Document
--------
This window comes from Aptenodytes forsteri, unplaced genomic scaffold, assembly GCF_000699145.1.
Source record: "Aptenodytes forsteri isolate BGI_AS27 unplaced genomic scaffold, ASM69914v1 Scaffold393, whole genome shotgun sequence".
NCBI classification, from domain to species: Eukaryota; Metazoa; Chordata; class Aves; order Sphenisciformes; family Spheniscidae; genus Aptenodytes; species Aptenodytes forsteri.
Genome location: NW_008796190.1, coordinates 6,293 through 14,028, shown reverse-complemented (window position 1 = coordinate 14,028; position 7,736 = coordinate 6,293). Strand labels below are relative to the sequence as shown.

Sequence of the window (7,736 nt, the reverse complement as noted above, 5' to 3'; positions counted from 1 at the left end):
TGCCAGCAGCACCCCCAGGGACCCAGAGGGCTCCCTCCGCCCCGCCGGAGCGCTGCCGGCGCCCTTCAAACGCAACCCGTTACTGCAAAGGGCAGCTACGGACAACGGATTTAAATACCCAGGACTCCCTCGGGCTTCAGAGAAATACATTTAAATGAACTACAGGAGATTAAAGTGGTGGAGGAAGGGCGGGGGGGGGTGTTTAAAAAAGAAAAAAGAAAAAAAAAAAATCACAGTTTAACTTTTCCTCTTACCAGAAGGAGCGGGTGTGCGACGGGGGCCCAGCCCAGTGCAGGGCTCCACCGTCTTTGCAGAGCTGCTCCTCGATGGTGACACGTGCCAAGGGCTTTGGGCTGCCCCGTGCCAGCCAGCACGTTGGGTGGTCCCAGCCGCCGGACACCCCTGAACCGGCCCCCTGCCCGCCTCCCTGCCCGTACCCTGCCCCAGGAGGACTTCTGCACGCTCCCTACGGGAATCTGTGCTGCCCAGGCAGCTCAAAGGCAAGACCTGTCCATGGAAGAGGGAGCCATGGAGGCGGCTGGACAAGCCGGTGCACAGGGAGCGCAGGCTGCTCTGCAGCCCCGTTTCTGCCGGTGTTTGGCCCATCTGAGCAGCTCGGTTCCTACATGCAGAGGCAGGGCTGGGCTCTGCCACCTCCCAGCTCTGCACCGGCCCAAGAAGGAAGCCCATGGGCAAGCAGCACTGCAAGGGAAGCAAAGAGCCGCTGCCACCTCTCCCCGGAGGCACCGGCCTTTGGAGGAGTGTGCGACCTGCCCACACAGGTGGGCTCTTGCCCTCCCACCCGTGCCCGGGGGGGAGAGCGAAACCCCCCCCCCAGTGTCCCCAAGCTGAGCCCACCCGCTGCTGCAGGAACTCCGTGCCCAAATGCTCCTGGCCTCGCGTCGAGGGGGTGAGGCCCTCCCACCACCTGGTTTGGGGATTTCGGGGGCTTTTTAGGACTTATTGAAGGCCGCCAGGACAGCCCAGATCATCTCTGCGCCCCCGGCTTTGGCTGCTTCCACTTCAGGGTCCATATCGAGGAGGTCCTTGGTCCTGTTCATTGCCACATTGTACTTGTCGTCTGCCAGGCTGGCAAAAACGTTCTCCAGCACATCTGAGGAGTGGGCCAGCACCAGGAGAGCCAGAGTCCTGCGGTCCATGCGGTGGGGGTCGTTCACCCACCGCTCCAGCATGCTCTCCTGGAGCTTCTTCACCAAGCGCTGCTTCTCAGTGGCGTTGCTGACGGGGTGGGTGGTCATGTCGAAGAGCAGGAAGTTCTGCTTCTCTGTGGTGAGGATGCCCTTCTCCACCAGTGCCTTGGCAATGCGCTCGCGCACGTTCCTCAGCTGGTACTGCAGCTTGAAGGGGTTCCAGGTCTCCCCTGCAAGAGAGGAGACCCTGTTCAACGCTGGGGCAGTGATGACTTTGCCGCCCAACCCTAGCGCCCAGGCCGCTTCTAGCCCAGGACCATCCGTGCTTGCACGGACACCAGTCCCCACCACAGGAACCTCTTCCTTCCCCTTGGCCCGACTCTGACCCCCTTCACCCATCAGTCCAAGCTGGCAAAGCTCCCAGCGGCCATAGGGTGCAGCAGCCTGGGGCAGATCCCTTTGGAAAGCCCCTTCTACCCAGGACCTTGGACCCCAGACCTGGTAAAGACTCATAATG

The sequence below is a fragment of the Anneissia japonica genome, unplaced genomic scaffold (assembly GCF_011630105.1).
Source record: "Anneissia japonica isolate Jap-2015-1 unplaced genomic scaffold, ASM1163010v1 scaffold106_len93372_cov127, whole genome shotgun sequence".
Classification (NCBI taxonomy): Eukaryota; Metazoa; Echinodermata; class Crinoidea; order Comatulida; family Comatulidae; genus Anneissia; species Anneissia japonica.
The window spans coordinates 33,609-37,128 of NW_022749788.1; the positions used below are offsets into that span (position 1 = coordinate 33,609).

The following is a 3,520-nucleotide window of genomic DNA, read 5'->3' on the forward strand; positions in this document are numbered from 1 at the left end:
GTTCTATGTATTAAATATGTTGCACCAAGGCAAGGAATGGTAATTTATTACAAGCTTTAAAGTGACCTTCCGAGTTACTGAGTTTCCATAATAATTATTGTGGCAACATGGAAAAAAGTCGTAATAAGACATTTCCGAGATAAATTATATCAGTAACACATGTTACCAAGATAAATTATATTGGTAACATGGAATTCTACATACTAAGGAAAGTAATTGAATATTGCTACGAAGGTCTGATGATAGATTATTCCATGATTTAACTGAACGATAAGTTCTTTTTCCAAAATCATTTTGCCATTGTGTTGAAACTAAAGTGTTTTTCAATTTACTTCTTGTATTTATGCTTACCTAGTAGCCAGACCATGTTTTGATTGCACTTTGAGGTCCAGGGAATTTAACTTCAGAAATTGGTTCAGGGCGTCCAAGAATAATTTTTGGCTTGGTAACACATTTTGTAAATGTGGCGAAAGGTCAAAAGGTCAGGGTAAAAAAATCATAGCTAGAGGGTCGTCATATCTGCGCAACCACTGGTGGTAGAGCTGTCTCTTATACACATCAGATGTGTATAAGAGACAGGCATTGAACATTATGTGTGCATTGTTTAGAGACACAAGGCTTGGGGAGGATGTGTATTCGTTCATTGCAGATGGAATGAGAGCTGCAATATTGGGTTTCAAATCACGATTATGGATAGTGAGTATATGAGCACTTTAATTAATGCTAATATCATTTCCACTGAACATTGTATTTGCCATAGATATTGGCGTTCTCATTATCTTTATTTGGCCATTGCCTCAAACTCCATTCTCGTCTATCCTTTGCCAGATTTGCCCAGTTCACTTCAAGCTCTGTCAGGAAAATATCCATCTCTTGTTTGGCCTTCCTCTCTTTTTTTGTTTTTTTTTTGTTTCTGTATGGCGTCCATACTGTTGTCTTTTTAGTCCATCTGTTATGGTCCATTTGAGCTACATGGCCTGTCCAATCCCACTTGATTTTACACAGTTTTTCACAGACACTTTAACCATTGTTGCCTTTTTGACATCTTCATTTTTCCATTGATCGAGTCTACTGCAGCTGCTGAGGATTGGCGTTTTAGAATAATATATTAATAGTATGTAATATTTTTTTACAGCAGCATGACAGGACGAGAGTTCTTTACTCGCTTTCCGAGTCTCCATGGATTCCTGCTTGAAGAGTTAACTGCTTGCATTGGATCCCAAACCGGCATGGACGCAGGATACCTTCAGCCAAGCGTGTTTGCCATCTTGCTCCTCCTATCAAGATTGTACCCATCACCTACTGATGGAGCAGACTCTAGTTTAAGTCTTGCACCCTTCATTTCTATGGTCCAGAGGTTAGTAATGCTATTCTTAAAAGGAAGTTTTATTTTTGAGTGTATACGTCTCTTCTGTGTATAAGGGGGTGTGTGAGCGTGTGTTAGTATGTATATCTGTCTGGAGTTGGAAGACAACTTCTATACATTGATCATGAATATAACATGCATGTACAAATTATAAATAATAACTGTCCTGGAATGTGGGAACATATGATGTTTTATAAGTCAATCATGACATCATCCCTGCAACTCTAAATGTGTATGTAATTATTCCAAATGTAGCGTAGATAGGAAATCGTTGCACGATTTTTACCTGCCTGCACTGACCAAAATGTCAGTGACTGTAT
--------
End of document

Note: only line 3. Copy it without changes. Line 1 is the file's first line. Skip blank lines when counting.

NCBI classification, from domain to species: Eukaryota; Metazoa; Chordata; class Aves; order Sphenisciformes; family Spheniscidae; genus Aptenodytes; species Aptenodytes forsteri.